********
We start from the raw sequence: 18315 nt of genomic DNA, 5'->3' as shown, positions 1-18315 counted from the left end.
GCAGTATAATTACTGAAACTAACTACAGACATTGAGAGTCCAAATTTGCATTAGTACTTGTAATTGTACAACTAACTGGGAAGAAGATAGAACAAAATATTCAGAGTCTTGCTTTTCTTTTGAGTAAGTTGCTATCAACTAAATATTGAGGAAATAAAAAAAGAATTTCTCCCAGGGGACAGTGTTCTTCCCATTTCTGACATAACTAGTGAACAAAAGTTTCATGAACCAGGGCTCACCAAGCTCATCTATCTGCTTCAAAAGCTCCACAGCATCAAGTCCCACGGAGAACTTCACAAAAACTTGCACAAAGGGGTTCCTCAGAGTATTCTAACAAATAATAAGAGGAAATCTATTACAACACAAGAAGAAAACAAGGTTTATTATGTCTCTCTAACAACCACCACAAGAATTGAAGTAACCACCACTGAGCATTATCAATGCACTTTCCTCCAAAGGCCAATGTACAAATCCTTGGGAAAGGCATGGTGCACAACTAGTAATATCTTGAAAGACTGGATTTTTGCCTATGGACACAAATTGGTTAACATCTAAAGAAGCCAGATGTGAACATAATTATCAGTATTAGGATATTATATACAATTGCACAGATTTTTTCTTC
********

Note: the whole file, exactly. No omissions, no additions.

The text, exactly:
We start from the raw sequence: 18315 nt of genomic DNA, 5'->3' as shown, positions 1-18315 counted from the left end.
GCAGTATAATTACTGAAACTAACTACAGACATTGAGAGTCCAAATTTGCATTAGTACTTGTAATTGTACAACTAACTGGGAAGAAGATAGAACAAAATATTCAGAGTCTTGCTTTTCTTTTGAGTAAGTTGCTATCAACTAAATATTGAGGAAATAAAAAAAGAATTTCTCCCAGGGGACAGTGTTCTTCCCATTTCTGACATAACTAGTGAACAAAAGTTTCATGAACCAGGGCTCACCAAGCTCATCTATCTGCTTCAAAAGCTCCACAGCATCAAGTCCCACGGAGAACTTCACAAAAACTTGCACAAAGGGGTTCCTCAGAGTATTCTAACAAATAATAAGAGGAAATCTATTACAACACAAGAAGAAAACAAGGTTTATTATGTCTCTCTAACAACCACCACAAGAATTGAAGTAACCACCACTGAGCATTATCAATGCACTTTCCTCCAAAGGCCAATGTACAAATCCTTGGGAAAGGCATGGTGCACAACTAGTAATATCTTGAAAGACTGGATTTTTGCCTATGGACACAAATTGGTTAACATCTAAAGAAGCCAGATGTGAACATAATTATCAGTATTAGGATATTATATACAATTGCACAGATTTTTTCTTC